Calling All STEM Teachers: Now Accepting Applications for the 2018 Vernier Engineering Contest

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Vernier to recognize two teachers with $5,500 in prizes each for their creative use of Vernier sensors to introduce engineering concepts

Vernier Software & Technology is accepting applications for its 2018 Vernier Engineering Contest, which recognizes science, engineering, and STEM teachers for their creative uses of Vernier sensors to teach students engineering concepts and practices. Two winning teachers – one middle school teacher and one high school teacher – will each receive prizes valued at $5,500.

“We are committed to helping educators develop the next generation of engineers and scientists,” said John Wheeler, CEO of Vernier Software & Technology. “Our annual Engineering Contest is part of this commitment and a great way for educators to share their engineering best practices for the chance to win cash, technology, and valuable professional development opportunities.”

Applications for the Vernier Engineering Contest are due by February 15, 2018, and winners will be announced in March on the Vernier website and Facebook page. To enter, educators must complete an online application, as well as produce a video showcasing the engineering project in action, the Vernier sensors being used, and the engineering concepts being addressed. The sensors may be used in conjunction with any Vernier software or with NI LabVIEW™ software, Arduino, Scratch, LEGO®, VEX®, or any other system.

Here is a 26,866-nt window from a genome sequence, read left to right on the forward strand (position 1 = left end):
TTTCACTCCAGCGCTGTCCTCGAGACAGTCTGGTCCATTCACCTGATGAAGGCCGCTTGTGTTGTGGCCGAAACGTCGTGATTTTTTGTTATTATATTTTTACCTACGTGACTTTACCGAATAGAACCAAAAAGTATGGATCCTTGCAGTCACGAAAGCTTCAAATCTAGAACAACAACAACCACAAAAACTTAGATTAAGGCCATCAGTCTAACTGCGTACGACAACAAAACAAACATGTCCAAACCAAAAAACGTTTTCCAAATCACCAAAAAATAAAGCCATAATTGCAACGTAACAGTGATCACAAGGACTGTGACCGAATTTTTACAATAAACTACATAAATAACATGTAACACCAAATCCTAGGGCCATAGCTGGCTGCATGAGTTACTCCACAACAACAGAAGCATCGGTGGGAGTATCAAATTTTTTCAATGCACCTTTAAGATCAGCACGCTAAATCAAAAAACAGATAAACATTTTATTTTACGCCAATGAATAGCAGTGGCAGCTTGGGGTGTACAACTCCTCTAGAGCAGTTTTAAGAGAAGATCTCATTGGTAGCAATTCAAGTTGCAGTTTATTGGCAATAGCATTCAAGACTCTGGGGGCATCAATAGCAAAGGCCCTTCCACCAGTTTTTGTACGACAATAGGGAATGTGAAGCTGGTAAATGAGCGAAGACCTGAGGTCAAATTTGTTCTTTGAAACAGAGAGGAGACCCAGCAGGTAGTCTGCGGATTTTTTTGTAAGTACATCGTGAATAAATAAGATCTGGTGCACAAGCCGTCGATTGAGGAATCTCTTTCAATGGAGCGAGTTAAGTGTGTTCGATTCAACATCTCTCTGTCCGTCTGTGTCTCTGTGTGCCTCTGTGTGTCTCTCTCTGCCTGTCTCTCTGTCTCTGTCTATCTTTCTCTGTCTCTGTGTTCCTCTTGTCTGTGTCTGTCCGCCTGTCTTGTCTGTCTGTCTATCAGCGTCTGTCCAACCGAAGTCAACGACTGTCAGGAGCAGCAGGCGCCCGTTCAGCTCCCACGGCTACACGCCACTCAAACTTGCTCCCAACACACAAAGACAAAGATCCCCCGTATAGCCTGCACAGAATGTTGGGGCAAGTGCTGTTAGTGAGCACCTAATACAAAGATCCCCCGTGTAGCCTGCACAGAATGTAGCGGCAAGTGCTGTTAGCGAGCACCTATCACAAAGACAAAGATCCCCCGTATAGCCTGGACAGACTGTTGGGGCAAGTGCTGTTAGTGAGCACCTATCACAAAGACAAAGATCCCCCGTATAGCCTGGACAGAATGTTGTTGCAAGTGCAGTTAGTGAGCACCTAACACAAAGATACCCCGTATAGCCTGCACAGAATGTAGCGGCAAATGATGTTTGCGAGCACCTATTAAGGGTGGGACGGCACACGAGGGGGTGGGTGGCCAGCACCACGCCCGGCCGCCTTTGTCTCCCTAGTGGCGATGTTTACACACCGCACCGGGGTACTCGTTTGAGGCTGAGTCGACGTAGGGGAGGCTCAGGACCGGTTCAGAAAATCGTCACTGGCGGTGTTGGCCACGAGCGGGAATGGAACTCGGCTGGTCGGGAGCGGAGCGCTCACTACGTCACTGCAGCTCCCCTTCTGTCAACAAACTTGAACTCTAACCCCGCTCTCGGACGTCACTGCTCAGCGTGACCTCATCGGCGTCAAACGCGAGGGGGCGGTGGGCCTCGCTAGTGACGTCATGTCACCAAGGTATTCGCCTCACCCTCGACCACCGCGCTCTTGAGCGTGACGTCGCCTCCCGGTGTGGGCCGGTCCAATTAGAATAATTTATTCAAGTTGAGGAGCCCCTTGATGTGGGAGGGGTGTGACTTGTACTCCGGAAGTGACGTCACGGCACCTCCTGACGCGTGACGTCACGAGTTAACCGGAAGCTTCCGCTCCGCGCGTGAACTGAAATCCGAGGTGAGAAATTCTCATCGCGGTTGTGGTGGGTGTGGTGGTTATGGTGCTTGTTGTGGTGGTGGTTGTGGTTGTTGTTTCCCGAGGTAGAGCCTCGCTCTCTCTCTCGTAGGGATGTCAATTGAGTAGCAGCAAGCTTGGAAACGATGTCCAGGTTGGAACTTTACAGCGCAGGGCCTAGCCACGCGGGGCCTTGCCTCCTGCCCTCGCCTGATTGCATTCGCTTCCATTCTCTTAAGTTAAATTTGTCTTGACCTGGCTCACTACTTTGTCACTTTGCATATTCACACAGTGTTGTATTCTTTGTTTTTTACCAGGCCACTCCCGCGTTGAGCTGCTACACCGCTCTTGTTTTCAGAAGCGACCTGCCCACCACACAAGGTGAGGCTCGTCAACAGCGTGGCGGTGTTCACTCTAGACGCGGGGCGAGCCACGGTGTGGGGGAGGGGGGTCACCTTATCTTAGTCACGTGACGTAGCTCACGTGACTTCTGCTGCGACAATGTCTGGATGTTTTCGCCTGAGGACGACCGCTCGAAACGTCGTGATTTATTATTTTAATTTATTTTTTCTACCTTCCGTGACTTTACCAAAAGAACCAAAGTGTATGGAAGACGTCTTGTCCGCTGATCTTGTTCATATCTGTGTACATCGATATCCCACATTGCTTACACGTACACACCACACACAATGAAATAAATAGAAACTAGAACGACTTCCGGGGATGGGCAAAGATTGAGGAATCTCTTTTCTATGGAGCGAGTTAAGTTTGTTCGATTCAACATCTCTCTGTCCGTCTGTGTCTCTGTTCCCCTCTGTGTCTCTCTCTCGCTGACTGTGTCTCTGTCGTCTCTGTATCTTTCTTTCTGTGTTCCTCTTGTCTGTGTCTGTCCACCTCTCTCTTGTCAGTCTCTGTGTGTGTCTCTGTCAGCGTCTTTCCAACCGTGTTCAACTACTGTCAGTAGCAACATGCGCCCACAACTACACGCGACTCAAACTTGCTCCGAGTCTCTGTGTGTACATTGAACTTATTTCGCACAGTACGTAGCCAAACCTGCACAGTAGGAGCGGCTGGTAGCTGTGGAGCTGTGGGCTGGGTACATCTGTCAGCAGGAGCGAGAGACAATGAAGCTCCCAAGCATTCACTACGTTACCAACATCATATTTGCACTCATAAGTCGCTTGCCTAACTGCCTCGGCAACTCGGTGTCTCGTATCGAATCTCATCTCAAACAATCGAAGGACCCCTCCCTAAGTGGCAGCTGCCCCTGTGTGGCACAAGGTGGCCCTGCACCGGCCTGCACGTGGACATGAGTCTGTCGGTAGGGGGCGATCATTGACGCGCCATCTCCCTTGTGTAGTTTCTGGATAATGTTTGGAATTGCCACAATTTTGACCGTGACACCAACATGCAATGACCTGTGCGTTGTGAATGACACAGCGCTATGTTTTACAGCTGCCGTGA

Applications will be judged by a panel of Vernier experts based on innovation, engineering objectives, and the ease by which other teachers can replicate the project. Applicants will specifically need to explain how the project addresses the engineering practices called for in the Next Generation Science Standards (NGSS).

Each winner will receive $1,000 in cash, $3,000 in Vernier technology, and $1,500 toward expenses to attend the 2018 National Science Teachers’ Association (NSTA) STEM conference or the 2018 American Society for Engineering Education (ASEE) conference.

The winning projects from the 2017 Vernier Engineering Contest involved students reducing the intensity of a sound travelling through a box and creating a safety device for cars that warns operators when the interior is becoming too hot for infants.

For complete information on the 2018 Vernier Engineering Contest and to submit an application, visit www.vernier.com/grants/engineering/.

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